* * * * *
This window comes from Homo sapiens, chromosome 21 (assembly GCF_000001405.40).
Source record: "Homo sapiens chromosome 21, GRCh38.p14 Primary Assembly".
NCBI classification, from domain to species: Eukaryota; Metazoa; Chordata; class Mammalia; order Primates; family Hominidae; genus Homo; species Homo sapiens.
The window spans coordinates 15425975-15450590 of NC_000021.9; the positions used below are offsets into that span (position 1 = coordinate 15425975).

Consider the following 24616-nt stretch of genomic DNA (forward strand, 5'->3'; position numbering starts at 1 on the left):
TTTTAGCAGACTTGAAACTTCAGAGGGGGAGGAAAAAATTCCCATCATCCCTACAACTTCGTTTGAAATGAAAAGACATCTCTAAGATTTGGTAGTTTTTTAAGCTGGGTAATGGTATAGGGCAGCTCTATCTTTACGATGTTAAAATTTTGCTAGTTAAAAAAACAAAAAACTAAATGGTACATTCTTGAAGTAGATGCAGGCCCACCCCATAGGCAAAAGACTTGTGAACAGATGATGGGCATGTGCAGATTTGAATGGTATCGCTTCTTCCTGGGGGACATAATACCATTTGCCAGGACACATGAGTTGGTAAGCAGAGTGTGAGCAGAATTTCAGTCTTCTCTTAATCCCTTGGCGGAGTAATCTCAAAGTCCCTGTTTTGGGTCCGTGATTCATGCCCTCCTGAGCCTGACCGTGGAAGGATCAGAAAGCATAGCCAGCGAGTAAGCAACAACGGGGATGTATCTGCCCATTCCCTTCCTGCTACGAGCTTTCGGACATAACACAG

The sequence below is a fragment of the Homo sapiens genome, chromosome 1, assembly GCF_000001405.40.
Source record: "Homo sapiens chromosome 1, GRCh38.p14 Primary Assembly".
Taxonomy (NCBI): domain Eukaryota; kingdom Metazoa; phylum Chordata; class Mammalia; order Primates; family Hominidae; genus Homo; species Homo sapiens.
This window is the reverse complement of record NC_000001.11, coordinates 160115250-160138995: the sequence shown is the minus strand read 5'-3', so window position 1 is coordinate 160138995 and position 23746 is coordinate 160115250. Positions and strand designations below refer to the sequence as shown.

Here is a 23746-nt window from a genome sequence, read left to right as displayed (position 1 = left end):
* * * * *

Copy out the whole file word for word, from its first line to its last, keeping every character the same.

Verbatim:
This window comes from Homo sapiens, chromosome 21 (assembly GCF_000001405.40).
Source record: "Homo sapiens chromosome 21, GRCh38.p14 Primary Assembly".
NCBI classification, from domain to species: Eukaryota; Metazoa; Chordata; class Mammalia; order Primates; family Hominidae; genus Homo; species Homo sapiens.
The window spans coordinates 15425975-15450590 of NC_000021.9; the positions used below are offsets into that span (position 1 = coordinate 15425975).

Consider the following 24616-nt stretch of genomic DNA (forward strand, 5'->3'; position numbering starts at 1 on the left):
TTTTAGCAGACTTGAAACTTCAGAGGGGGAGGAAAAAATTCCCATCATCCCTACAACTTCGTTTGAAATGAAAAGACATCTCTAAGATTTGGTAGTTTTTTAAGCTGGGTAATGGTATAGGGCAGCTCTATCTTTACGATGTTAAAATTTTGCTAGTTAAAAAAACAAAAAACTAAATGGTACATTCTTGAAGTAGATGCAGGCCCACCCCATAGGCAAAAGACTTGTGAACAGATGATGGGCATGTGCAGATTTGAATGGTATCGCTTCTTCCTGGGGGACATAATACCATTTGCCAGGACACATGAGTTGGTAAGCAGAGTGTGAGCAGAATTTCAGTCTTCTCTTAATCCCTTGGCGGAGTAATCTCAAAGTCCCTGTTTTGGGTCCGTGATTCATGCCCTCCTGAGCCTGACCGTGGAAGGATCAGAAAGCATAGCCAGCGAGTAAGCAACAACGGGGATGTATCTGCCCATTCCCTTCCTGCTACGAGCTTTCGGACATAACACAG

The sequence below is a fragment of the Homo sapiens genome, chromosome 1, assembly GCF_000001405.40.
Source record: "Homo sapiens chromosome 1, GRCh38.p14 Primary Assembly".
Taxonomy (NCBI): domain Eukaryota; kingdom Metazoa; phylum Chordata; class Mammalia; order Primates; family Hominidae; genus Homo; species Homo sapiens.
This window is the reverse complement of record NC_000001.11, coordinates 160115250-160138995: the sequence shown is the minus strand read 5'-3', so window position 1 is coordinate 160138995 and position 23746 is coordinate 160115250. Positions and strand designations below refer to the sequence as shown.

Here is a 23746-nt window from a genome sequence, read left to right as displayed (position 1 = left end):